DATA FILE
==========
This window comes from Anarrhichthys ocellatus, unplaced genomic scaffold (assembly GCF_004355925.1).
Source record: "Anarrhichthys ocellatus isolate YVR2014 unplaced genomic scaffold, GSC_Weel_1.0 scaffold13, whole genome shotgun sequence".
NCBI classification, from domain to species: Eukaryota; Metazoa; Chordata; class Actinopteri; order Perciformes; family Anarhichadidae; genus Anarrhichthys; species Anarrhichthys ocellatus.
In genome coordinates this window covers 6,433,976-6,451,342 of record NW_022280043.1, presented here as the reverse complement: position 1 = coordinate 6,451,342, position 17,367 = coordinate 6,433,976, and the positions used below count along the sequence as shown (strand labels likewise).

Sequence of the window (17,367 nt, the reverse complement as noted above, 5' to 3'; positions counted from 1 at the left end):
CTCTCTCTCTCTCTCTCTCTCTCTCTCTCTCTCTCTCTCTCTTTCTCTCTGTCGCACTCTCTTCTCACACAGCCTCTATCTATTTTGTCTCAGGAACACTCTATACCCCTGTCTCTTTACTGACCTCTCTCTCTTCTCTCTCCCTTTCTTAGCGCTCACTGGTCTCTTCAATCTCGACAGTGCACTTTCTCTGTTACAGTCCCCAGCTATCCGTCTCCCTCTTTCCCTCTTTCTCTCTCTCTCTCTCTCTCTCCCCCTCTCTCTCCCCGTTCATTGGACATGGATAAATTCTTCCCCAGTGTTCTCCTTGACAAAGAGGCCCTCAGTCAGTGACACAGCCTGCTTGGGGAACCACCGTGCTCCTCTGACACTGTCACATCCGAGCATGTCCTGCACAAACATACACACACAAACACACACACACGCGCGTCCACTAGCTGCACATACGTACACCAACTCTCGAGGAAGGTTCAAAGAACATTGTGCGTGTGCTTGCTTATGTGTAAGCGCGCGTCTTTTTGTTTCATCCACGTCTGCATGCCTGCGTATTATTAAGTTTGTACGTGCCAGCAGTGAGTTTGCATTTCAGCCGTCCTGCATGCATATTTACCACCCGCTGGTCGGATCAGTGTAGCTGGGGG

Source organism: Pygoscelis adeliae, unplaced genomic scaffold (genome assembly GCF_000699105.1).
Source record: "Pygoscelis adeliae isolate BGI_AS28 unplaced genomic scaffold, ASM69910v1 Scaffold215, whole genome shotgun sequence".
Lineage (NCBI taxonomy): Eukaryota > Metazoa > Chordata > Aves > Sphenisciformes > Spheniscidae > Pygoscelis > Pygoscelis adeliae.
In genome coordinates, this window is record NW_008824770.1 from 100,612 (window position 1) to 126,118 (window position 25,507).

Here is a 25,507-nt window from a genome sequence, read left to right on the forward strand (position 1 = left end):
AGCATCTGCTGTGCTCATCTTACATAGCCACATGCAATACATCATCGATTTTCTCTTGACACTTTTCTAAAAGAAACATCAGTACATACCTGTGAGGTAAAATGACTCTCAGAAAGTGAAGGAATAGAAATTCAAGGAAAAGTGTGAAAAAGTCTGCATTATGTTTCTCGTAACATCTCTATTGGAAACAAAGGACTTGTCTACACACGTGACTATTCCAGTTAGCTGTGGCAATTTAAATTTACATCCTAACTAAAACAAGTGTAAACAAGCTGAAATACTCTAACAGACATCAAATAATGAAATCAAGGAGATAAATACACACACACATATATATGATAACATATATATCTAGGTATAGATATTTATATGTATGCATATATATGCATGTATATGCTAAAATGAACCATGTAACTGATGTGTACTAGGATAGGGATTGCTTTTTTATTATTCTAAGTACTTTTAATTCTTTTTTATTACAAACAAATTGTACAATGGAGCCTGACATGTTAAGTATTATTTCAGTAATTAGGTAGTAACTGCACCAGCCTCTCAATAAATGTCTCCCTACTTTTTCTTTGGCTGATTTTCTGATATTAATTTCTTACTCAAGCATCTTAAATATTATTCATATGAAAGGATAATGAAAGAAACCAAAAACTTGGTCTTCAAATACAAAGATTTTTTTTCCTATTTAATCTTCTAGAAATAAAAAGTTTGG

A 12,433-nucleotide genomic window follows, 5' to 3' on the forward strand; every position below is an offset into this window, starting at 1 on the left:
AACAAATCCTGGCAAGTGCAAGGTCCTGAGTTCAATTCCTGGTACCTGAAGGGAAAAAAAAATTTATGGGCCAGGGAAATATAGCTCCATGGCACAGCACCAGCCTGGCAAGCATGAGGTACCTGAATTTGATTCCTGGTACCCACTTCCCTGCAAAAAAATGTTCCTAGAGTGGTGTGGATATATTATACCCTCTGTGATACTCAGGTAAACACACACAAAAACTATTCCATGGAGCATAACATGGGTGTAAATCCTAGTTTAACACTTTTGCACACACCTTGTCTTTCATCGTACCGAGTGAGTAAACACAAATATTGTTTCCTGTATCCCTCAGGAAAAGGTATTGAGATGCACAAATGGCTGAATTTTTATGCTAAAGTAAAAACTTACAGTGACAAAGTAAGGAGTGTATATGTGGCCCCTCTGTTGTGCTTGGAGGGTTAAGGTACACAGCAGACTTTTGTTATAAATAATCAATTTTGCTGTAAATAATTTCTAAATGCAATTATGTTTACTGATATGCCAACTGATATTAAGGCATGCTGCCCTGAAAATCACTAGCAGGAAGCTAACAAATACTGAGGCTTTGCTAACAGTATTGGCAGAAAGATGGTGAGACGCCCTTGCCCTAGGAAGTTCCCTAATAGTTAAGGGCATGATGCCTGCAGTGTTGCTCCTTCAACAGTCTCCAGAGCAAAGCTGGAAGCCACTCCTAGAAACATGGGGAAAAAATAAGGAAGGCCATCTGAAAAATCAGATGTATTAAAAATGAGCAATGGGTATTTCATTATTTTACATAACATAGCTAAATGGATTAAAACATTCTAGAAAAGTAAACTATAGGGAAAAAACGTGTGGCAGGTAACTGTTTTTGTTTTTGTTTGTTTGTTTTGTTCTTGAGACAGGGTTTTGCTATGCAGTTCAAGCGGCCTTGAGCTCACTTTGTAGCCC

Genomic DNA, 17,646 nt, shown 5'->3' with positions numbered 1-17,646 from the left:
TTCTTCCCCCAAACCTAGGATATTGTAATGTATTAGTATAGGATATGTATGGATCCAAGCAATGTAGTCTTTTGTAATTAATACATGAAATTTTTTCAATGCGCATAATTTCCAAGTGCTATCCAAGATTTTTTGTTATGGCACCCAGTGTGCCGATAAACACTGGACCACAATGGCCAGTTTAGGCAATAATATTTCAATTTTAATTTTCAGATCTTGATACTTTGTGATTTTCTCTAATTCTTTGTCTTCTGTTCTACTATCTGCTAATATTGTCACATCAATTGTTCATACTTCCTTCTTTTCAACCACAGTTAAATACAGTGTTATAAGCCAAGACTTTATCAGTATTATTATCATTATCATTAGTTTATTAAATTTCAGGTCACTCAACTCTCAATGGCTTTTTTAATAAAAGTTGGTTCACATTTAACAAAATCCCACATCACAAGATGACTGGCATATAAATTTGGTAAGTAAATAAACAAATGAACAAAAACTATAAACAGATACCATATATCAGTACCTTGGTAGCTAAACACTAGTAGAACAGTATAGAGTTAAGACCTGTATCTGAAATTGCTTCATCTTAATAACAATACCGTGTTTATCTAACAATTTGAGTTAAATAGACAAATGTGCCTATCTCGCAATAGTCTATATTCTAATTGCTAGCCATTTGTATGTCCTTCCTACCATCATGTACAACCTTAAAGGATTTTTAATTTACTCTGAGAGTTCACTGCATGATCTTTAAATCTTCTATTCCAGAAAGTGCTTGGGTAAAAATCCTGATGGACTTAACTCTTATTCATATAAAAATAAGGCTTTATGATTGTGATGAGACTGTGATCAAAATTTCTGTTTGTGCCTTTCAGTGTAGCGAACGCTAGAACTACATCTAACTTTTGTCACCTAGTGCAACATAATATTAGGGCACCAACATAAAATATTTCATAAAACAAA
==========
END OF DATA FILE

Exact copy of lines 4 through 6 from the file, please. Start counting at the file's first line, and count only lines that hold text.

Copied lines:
In genome coordinates this window covers 6,433,976-6,451,342 of record NW_022280043.1, presented here as the reverse complement: position 1 = coordinate 6,451,342, position 17,367 = coordinate 6,433,976, and the positions used below count along the sequence as shown (strand labels likewise).

Sequence of the window (17,367 nt, the reverse complement as noted above, 5' to 3'; positions counted from 1 at the left end):
CTCTCTCTCTCTCTCTCTCTCTCTCTCTCTCTCTCTCTCTCTTTCTCTCTGTCGCACTCTCTTCTCACACAGCCTCTATCTATTTTGTCTCAGGAACACTCTATACCCCTGTCTCTTTACTGACCTCTCTCTCTTCTCTCTCCCTTTCTTAGCGCTCACTGGTCTCTTCAATCTCGACAGTGCACTTTCTCTGTTACAGTCCCCAGCTATCCGTCTCCCTCTTTCCCTCTTTCTCTCTCTCTCTCTCTCTCTCCCCCTCTCTCTCCCCGTTCATTGGACATGGATAAATTCTTCCCCAGTGTTCTCCTTGACAAAGAGGCCCTCAGTCAGTGACACAGCCTGCTTGGGGAACCACCGTGCTCCTCTGACACTGTCACATCCGAGCATGTCCTGCACAAACATACACACACAAACACACACACACGCGCGTCCACTAGCTGCACATACGTACACCAACTCTCGAGGAAGGTTCAAAGAACATTGTGCGTGTGCTTGCTTATGTGTAAGCGCGCGTCTTTTTGTTTCATCCACGTCTGCATGCCTGCGTATTATTAAGTTTGTACGTGCCAGCAGTGAGTTTGCATTTCAGCCGTCCTGCATGCATATTTACCACCCGCTGGTCGGATCAGTGTAGCTGGGGG